Ten Tips to Bonding With Your Kid During Deployment

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Ten Tips to Bonding With Your Kid During Deployment
Helping military families to stay connected when they are separated by distance.
  • Make lots of time to play or talk with your child about what is going on in the family. Use your judgment; be honest about your deployment, but not frightening.
  • Use your listening skills, let your child express themselves in the way they need. Younger children express their thoughts and feelings through play using toys, clay, sand, figures, and stuffed animals. Making time to play with your younger children in an expressive way is as much a form of listening as hearing what your adolescent child has to say.
  • Choose one or two special books to read each night to your child before you go away. You can have your partner continue to read the same book to the child while you were away to remind the child of your love for him. A beautiful book for young children is “The Kissing Hand” by Audrey Penn. In this book, a mommy raccoon kisses her child's palm and tells him to put his hand to his face when he is afraid, to remind himself that she loves him.
  • Pre-write a few special notes to be given to your child while you are away.
  • With your family, plan and talk about the ways you intend to keep in touch, such as via a family website, Facebook, Twitter or email. Set these things up before you leave. Teach everyone in the family the password and how to use the tools.
  • Hushmail is free Internet service that can make emails readable only to these with a password, sign up for this service before you leave.
  • Plan ahead with your partner to keep family schedules, rules and activities intact.
  • Say “I love you”.

Activities for families during deployment:

1. Use electronic means to keep in touch, such as Skype, e-mail, Facebook, Twitter, and a family website. When you know you are going to be able to contact your military partner via Skype, put these times in the family schedule.

2. If you are not too concerned about privacy, create a family YouTube account. It''s easy to use the camera on your computer to make video messages at home and then upload them to You Tube, where your family can access them. The videos can also be posted on a family website where they will be more secure.

3. Help the child and military parent stay connected by creating a monthly family calendar of daily activities such as soccer practice and barbecues and posting it on the family website or sending it via e-mail.

4. Purchase materials so that your child can create a scrapbook of daily life. Leave the materials in a box near a desk so they're easy to use. Present this scrapbook to the parent upon return.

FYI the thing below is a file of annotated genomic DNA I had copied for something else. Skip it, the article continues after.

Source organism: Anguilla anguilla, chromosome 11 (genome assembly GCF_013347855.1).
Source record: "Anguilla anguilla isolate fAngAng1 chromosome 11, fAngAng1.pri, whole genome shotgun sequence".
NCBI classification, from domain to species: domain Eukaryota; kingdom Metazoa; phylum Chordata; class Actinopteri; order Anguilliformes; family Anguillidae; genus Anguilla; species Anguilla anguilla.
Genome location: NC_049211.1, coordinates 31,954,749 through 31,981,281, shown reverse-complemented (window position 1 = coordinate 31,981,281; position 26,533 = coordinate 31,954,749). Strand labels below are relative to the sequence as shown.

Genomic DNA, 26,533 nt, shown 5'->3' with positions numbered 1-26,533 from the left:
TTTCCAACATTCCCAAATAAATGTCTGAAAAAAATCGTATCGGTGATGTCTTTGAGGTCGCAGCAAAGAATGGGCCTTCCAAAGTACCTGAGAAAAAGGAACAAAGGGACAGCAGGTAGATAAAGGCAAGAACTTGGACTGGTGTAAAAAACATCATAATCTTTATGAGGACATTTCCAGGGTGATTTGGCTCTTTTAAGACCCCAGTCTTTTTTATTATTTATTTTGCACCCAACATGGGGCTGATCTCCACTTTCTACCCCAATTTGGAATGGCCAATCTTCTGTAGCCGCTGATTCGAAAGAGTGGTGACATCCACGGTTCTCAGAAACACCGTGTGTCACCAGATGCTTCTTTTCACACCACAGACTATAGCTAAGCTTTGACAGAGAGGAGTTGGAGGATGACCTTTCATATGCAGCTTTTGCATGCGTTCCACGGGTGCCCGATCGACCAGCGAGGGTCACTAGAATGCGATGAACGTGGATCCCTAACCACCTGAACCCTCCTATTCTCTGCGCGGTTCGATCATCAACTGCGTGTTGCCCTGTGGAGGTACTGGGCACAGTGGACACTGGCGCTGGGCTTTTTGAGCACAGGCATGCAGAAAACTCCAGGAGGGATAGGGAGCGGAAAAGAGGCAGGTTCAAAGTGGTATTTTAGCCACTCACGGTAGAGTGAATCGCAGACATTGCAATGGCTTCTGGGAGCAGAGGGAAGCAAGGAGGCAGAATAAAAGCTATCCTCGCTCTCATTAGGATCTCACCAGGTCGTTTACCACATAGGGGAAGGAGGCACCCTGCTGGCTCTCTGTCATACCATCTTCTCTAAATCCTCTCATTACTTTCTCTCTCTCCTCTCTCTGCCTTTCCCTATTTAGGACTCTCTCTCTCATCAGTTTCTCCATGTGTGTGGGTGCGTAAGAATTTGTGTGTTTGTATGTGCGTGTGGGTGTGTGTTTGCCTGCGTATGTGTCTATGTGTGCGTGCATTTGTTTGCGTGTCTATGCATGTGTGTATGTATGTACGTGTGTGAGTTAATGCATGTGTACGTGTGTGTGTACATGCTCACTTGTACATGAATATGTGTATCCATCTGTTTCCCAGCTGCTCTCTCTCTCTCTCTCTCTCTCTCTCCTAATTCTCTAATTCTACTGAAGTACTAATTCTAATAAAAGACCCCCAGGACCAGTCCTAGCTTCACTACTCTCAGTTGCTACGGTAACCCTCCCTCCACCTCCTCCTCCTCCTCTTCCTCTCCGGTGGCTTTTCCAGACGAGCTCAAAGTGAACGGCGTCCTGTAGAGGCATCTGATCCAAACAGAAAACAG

5. Young children express themselves non-verbally through play. Sand box play is one way to allow for expressive play. Gather lots of small characters such as people, dogs, furniture, and fantasy creatures around the sand box. Then, ask your child to create his world in the sand box. If he doesn't want to, don't force it. Be non-judgmental and playful about what he puts in the sand box. Make it fun! Take a picture and put it in the scrapbook, if the child agrees.

6. Keep family schedules and activities predictable.

7. At home, protect children from endless images of war on TV and the internet.

8. Lifeline: A fun exercise is to have your child create a timeline of his life. Tape paper together to make it longer than shorter. Then mark the times of your child's life on the paper, such as when he was born, when he went to school, when he went fishing, when he got his puppy, etc. He can take art materials and create either a picture or a symbol of that time and then hang it on the wall.

9. Holding Hands: Have your child outline his hand. Then mail the hand to the military parent. This parent then draws his hand near the child's hand, and mails it back. They are holding hands across the miles.

10. Special Holiday Make-Up! If the military parent is away during a holiday, if everyone is particularly down, then plan to make up the missed holiday post-deployment. Write a letter or draw a picture telling the parent about the plans.

Keeping the parent-child bond alive while you’re deployed should not be an exercise in perfect parenting, fraught with anxiety. People and children are resilient. There will be pain and sadness; you can't protect your children from those feelings.

Consistent (as realistically possible), caring communication sprinkled with some expressive exercises help you feel connected with your family while you are serving our country.

 

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